Captain Dale Dye is an American actor, businessman, and former U.S. Marine who served in combat during the Vietnam War.
Dye was born in Cape Girardeau, Missouri. He graduated from the Missouri Military Academy as an Officer Cadet.
Lacking money for college, he joined the U.S. Marine Corps in January 1964 and was sent to Vietnam. He served in Vietnam as a Marine Correspondent from 1964-1965, and from 1967-1970, surviving 31 major combat operations.
For his actions, he received numerous awards, including a Bronze Star and three Purple Hearts for wounds suffered in combat.
He spent 13 years as an enlisted Marine, rising to the rank of Master Sergeant. He was chosen to attend Officer Candidates School and was appointed a Warrant Officer in 1976. He later converted his commission and was made a Captain.
Dye was well-known in the tight-knit community of the Marine Combat Correspondents in Vietnam. It was fellow Marine correspondent Gustav Hasford who dubbed him "Daddy D.A" (he was among the oldest of the correspondents) and included him as a character in his first semi-autobiographical Vietnam novel The Short-Timers, and (even more extensively) in his second, The Phantom Blooper.
The movie based on Hasford's first novel, Full Metal Jacket, included the "Daddy D.A" character, (played by Keith Hodiak) though neither the character nor Dye's name is explicitly mentioned in the dialogue.
In his book, Dispatches, journalist Michael Herr provides a vivid picture of Dye during the chaos of the Tet Offensive and the Battle of Hue:
"And there was a Marine correspondent, Sergeant Dale Dye, who sat with a tall yellow flower sticking out of his helmet cover, a really outstanding target. He was rolling his eyes around and saying, 'Oh yes, oh yes, Charlie's got his shit together here, this will be bad,' and smiling happily. It was the same smile I saw a week later when a sniper's bullet tore up a wall two inches above his head, odd cause for amusement in anyone but a grunt."
After serving as a Captain in the Beirut Peacekeeping Force in 1982-83, he served in a variety of positions and got his B.A. in English from the University of Maryland University College.
From 1983-84, Dye worked for the magazine Soldier of Fortune in Central America as he trained troops in guerrilla warfare in the countries of El Salvador and Nicaragua.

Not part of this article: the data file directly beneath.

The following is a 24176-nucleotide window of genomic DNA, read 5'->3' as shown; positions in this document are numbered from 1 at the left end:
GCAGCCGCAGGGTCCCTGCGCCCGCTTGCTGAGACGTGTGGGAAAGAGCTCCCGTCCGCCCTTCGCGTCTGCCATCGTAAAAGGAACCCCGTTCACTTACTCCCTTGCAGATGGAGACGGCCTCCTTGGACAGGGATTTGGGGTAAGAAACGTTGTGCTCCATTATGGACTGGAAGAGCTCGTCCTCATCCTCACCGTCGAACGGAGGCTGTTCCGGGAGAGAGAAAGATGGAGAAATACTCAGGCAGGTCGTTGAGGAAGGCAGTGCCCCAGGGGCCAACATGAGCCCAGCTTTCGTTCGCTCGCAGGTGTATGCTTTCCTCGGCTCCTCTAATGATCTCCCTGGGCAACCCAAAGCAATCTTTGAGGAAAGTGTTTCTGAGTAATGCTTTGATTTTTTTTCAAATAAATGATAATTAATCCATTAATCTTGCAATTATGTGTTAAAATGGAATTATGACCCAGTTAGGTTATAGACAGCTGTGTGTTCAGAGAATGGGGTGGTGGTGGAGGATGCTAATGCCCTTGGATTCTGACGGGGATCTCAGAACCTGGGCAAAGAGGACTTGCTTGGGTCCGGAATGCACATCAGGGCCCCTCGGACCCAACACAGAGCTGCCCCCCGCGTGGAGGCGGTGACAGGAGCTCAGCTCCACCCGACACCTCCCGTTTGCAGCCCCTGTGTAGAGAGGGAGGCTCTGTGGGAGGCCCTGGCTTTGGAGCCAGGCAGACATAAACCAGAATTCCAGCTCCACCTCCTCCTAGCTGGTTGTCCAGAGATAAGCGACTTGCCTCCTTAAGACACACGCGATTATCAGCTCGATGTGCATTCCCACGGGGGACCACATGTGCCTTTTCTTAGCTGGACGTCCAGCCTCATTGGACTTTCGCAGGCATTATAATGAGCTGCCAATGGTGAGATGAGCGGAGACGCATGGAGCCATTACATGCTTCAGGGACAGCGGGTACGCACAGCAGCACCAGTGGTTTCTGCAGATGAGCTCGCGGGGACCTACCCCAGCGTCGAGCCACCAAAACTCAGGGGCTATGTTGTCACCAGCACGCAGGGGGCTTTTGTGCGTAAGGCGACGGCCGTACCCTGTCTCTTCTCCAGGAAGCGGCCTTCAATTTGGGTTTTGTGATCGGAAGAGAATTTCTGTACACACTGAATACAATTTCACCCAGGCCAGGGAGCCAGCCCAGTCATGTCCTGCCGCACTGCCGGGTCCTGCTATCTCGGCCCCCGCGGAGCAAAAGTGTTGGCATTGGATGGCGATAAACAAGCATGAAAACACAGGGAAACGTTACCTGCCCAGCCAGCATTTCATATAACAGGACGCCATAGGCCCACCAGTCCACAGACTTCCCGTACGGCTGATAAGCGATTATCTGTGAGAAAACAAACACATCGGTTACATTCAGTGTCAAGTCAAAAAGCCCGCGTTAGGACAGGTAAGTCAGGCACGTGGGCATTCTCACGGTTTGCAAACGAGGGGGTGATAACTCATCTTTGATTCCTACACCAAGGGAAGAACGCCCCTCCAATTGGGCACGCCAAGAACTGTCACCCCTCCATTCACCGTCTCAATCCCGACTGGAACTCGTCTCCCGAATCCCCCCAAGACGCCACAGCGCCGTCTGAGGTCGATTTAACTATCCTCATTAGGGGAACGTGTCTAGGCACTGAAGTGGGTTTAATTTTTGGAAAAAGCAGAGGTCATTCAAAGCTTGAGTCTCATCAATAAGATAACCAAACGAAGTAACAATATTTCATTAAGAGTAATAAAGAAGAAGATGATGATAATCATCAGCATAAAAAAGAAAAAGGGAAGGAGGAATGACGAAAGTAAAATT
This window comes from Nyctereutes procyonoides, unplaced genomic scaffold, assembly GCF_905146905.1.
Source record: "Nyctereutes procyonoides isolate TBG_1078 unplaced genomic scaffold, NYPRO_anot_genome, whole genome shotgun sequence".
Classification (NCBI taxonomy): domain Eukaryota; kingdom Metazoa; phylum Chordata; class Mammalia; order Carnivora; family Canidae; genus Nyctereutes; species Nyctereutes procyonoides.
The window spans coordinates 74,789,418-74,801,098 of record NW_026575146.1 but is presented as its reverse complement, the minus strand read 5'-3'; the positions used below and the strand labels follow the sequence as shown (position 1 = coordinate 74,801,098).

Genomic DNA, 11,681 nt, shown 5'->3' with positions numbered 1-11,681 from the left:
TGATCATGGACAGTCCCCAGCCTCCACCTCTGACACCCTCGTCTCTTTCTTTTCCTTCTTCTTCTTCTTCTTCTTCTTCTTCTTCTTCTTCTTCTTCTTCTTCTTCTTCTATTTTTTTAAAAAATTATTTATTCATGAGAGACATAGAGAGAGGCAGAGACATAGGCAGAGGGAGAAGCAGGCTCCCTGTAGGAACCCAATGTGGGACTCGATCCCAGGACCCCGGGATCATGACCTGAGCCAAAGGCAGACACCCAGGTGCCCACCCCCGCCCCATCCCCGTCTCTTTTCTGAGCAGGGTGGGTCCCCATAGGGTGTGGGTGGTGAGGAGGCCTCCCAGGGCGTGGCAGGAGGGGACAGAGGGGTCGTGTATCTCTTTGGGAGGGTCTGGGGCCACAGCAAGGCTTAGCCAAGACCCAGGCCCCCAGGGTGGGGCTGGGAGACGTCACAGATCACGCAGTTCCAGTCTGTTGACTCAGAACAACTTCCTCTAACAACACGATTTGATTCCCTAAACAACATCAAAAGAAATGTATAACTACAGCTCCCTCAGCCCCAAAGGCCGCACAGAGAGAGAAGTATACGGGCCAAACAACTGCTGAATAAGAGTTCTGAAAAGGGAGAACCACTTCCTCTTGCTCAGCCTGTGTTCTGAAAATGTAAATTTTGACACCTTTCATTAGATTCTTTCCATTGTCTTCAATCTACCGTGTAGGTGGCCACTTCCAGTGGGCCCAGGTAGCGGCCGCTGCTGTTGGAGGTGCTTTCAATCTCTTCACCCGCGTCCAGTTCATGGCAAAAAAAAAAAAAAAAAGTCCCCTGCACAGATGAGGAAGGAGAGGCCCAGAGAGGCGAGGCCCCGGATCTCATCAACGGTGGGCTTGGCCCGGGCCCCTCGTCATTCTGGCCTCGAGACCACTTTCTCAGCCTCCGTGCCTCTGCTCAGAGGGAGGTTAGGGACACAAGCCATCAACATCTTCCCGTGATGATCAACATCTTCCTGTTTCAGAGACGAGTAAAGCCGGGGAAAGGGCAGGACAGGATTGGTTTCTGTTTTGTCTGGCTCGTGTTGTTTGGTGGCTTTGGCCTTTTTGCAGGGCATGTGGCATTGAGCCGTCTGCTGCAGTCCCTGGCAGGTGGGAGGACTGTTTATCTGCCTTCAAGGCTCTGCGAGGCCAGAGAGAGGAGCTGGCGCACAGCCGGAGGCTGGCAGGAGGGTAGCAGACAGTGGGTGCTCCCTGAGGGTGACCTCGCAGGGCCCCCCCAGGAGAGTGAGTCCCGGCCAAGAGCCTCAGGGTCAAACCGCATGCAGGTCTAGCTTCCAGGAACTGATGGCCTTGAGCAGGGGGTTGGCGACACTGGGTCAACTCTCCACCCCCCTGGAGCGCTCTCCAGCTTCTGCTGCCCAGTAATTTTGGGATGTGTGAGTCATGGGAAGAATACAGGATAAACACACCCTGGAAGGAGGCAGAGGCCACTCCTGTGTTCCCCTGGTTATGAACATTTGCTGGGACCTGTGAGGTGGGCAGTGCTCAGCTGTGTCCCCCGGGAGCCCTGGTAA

After his retirement in 1984 from the United States Marines, Dye founded Warriors, Inc., a California company that specialises in training actors for realistic soldier portrayals, for movies of the war genre.
Dye has also appeared in some of the films of which his company has served, including Platoon, Saving Private Ryan, and Born on the Fourth of July.
Dye played a role in the movie Casualties of War and also played Colonel Robert F. Sink in the HBO miniseries Band of Brothers, on which his company also worked, and is now beginning a directing career.
Additionally, Dye hosts a Sunday evening radio show on KFI AM 640, Los Angeles.
Dye has also been involved in the Medal of Honor series of video games as a consultant. He was a character in Medal of Honor: European Assault and was featured in two tracks on Hoobastank's CD Every Man for Himself.
He has also hosted The History Channel's documentary series Conquerers.
Dye's military decorations include:
- Bronze Star with 'V' for Valor (Vietnam 1968)
- Purple Heart (3)
- Meritorious Service Medal (Okinawa)
- Joint Service Commendation Medal
- Navy Commendation Medals (2) with combat 'V' (Vietnam and Beirut)
- Navy Achievement Medal with Combat 'V' Device
- Combat Action Ribbon (Vietnam and Beirut)
- Marine Corps Good Conduct Medal with gold stars
- Navy and Marine Corps Presidential Unit Citation
- Navy Unit Commendation
- Meritorious Unit Commendation
- National Defense Service Medal
- Armed Forces Expeditionary Medal
- Vietnam Service Medal
- Humanitarian Service Medal
- Sea Service Ribbon
- Multinational Force and Observers Medal
- Vietnamese Cross of Gallantry
- Vietnam Civil Actions Medal
- RVN Vietnam Service medal
- Legionnaire, Order of Saint Maurice (Ancient and Honorable Order of Infantrymen)